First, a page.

In 1907, Alice married Herbert Blaché, a British-born filmmaker and screenwriter who was appointed as production manager for Gaumont in the U.S. The move across the Atlantic was initially not a happy one for Alice, who described the arrival in New York:

“The view of Liberty lighting the world, the sight of skyscrapers in the fog could not chase my sadness. I saw all that through tears which I tried in vain to stop. All around me I heard exclamations of enthusiasm in a language of which I understood not one word.”

Despite the upheaval, the couple had a daughter, Simone, in 1908, and a son, Reginald, in 1912.

Alice and Herbert left Gaumont and set up on their own studio in 1910. The Solax Company had its first base in Flushing, New York, and in 1912 moved to Fort Lee, New Jersey, then a center of American filmmaking. The studio in Fort Lee was state of the art, with prop rooms, dressing rooms, carpentry workshops, five stage sets, darkrooms, labs, and projection rooms.

Herbert worked as production manager and cinematographer, while Alice was the artistic director. She also directed many of Solax’s releases. She scouted for locations (by car or on horseback), supervised other directors, and managed a company of adult and child actors along with several animals — including lions, rats, and a six hundred-pound tiger named Princess. On the wall of the studio, she hung a sign that said, “Be Natural.”

Within two years, Solax had become the largest pre-Hollywood studio in America. One of their most famous films, A Fool and His Money (1912), was the first to use an all-Black cast. There were many other films that could now be considered activist and feminist in subtle ways, though Alice herself didn’t consider them as such.

She was more focused on the psychology of character and, when money allowed, successfully made the transition to longer, more complex narrative films in which these could be explored in more depth. The studio continued to turn out films of all kinds, from romances to action films to Western-style shorts.

As time went on, though, competition from Hollywood increased and financial difficulties mounted. Technology was changing rapidly, and costs were rising. Often, the money needed to keep up to date simply wasn’t enough; the outbreak of the World War in 1914 also took its toll.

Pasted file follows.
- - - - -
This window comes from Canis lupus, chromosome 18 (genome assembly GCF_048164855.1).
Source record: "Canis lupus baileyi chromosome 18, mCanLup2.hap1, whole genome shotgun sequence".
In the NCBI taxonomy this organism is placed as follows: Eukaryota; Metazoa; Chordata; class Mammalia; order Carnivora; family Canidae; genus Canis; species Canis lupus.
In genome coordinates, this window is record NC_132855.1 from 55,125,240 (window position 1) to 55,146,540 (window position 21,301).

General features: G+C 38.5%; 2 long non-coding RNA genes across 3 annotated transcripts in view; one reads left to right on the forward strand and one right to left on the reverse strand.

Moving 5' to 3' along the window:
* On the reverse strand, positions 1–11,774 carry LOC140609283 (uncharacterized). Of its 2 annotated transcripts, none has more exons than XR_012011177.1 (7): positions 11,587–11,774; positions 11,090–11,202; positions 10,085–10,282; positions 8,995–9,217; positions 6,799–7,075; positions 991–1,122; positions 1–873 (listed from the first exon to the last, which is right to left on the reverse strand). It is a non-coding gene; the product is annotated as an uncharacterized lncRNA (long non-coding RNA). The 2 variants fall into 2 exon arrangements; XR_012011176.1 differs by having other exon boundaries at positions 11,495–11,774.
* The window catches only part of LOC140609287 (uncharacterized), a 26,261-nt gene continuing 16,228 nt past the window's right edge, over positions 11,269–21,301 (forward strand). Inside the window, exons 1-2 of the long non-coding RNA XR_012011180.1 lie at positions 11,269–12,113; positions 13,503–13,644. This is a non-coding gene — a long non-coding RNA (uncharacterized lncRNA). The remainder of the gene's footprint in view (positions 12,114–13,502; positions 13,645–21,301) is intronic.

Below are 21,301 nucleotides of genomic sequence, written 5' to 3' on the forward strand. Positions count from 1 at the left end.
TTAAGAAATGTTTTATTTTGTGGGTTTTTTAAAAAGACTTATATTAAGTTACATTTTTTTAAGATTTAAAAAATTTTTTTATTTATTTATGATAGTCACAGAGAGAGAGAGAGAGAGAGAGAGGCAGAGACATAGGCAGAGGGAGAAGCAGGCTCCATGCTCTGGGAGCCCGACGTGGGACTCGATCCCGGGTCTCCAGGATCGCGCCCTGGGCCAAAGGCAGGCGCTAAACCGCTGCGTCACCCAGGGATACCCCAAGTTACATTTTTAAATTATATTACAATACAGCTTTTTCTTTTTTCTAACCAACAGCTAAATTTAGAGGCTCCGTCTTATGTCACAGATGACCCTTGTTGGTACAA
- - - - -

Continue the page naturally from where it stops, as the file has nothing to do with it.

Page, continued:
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Pioneering filmmaker Alice Guy-Blaché

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The end of a dream

Eventually Alice and Herbert divorced. Their professional partnership didn’t survive either. The rapid emergence of Hollywood after the war forced Solax out of business, and Herbert left to work in California. After surviving a severe bout of what was called the Spanish flu in 1918, Alice directed her last film in 1919.

In 1921, she was forced to auction her film studio in bankruptcy. Alice returned to France in 1922, where she had no luck in finding film work and turned to writing articles and children’s stories instead.

In the late 1940s Alice wrote her autobiography, concerned that she was being erased from much of the film history she had helped to create. It was first published in French (1976) and translated into English a decade later. She also made exhaustive lists of her films — many of them unavailable and presumed lost — hoping to be able to reclaim credit for the pioneering work that went into them.

Some of her efforts paid off when in 1958 she was awarded the French Légion d’Honneur, but she remained ambivalent. She wrote of her life: “Is it a failure; is it a success? I don’t know.”

Alice never remarried and returned to the US in 1964 to live with her daughter Simone in New Jersey. She died at the age of 94 on March 24, 1968, in a nursing home. She is buried at Maryrest Cemetery, Wayne, New Jersey. In 2012 the Fort Lee Film Commission installed a new gravestone, replacing the old one that simply stated her name and dates of birth and death with one that also proclaimed her as the “first woman motion picture director.” It also carries the Solax company logo, an image of the rising sun.

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Alice Guy-Blaché, pioneer of early cinema

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Alice Guy-Blaché has been the subject of something of a revival after a 2018 documentary film, Be Natural: The Untold Story of Alice Guy-Blaché, directed by Pamela B. Green and narrated by Jodie Foster. Many of her surviving films have since been restored and preserved, and Pamela B. Green is developing a feature biopic about her life.

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Contributed by Elodie Barnes. Elodie is a writer and editor with a serious case of wanderlust. Her short fiction has been widely published online, and is included in the Best Small Fictions 2022 Anthology published by Sonder Press. She is Books & Creative Writing Editor at Lucy Writers Platform, she is also co-facilitating What the Water Gave Us, an Arts Council England-funded anthology of emerging women writers from migrant backgrounds. She is currently working on a collection of short stories, and when not writing can usually be found planning the next trip abroad, or daydreaming her way back to 1920s Paris. Find her online at  Elodie Rose Barnes. 

Further reading

  • Alice Guy-Blaché: Cinema Pioneer (Whitney Museum of American Art Series) by Joan Simon (2009)
  • Alice Guy-Blaché: Lost Visionary of the Cinema by Alison McMahon (2003)